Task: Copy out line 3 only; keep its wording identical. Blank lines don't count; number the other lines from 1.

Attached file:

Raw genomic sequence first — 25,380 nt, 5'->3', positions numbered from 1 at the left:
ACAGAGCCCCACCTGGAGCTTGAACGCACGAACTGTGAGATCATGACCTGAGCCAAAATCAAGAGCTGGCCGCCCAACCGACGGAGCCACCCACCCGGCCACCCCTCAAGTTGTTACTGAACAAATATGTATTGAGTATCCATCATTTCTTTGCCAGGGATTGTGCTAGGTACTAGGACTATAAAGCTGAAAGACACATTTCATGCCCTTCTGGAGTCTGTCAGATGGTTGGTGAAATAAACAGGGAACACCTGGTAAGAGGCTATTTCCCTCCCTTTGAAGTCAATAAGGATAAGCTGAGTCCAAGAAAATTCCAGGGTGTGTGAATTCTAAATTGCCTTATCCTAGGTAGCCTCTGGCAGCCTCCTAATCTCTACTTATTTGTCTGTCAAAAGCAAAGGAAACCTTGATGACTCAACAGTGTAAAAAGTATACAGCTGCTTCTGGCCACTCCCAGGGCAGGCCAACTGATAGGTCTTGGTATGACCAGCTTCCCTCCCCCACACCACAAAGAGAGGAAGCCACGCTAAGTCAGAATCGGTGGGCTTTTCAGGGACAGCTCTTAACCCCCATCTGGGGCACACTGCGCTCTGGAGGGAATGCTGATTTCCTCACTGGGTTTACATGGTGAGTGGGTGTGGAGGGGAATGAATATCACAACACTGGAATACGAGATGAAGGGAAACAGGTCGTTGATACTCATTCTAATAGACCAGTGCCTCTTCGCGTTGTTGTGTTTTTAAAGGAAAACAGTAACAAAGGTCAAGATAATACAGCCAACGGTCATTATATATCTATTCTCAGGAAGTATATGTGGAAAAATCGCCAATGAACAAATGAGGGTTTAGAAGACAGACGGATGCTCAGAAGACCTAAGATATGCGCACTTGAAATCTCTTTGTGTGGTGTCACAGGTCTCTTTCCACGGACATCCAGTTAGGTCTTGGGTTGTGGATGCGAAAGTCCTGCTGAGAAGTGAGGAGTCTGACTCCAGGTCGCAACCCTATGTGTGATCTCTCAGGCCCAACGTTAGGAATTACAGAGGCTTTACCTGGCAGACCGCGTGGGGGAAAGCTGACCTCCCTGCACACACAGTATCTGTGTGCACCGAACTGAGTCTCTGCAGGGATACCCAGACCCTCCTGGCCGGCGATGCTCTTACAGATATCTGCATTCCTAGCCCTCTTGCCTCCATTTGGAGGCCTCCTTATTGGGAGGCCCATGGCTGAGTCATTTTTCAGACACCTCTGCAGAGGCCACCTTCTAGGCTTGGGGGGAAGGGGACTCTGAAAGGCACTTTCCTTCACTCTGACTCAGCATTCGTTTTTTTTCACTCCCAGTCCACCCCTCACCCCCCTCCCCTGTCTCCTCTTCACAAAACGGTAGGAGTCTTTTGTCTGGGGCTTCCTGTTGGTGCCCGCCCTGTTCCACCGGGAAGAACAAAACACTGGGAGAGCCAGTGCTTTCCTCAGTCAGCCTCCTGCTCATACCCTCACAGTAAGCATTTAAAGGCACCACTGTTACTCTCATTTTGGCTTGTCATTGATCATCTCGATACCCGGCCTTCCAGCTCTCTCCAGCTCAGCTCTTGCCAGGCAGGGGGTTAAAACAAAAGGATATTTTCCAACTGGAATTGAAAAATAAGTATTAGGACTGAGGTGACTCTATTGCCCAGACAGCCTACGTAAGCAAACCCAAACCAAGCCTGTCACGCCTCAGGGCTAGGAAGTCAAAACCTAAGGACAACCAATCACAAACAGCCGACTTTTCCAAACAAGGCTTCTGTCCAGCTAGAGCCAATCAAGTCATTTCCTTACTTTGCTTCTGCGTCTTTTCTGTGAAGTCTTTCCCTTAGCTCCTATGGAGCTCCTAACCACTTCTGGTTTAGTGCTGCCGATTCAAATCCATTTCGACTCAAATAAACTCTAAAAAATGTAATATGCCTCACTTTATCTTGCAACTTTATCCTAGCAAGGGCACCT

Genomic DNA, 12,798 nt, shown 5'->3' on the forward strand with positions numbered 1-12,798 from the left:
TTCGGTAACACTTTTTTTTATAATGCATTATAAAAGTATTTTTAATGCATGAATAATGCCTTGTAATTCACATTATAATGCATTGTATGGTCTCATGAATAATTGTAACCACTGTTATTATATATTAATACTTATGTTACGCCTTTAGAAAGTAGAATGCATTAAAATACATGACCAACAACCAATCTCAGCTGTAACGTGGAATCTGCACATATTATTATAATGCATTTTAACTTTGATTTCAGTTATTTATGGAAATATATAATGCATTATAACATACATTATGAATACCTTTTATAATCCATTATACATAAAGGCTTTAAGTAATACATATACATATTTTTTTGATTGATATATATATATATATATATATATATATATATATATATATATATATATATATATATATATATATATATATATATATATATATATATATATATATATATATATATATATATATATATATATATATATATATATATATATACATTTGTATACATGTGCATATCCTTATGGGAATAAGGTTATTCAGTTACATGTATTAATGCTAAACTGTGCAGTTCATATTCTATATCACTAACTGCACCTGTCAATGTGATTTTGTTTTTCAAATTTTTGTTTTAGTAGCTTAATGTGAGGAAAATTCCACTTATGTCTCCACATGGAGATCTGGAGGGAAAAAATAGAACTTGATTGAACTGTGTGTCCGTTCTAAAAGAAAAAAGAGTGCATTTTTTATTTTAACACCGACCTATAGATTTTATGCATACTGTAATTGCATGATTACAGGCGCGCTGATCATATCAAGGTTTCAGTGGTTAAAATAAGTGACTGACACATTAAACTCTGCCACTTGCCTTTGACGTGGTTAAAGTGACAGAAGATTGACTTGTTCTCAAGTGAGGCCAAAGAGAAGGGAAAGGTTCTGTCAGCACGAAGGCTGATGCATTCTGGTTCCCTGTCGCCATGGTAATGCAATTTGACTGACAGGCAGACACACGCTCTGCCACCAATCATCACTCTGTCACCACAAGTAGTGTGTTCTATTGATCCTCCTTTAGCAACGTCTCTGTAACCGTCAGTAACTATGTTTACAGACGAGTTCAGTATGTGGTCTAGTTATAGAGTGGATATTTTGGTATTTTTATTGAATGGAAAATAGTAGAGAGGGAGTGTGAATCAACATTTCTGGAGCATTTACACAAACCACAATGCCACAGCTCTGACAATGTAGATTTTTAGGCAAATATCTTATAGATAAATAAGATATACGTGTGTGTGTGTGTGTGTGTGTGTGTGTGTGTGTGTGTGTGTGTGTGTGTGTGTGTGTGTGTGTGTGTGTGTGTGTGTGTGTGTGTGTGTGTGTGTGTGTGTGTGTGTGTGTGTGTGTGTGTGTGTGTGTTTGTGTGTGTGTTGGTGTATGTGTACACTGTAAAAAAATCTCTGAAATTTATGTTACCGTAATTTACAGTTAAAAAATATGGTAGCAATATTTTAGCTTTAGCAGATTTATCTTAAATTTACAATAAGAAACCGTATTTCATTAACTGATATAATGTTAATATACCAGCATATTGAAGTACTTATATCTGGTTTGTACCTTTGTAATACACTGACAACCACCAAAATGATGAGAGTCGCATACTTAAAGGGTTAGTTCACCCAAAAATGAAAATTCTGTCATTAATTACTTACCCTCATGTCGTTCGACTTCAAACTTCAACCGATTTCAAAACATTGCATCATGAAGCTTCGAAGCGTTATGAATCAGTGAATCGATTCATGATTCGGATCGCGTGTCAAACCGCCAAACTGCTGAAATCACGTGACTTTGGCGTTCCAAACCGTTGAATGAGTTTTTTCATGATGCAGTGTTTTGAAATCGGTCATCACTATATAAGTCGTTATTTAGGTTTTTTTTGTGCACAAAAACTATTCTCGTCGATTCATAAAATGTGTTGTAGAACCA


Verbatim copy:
Genomic DNA, 12,798 nt, shown 5'->3' on the forward strand with positions numbered 1-12,798 from the left: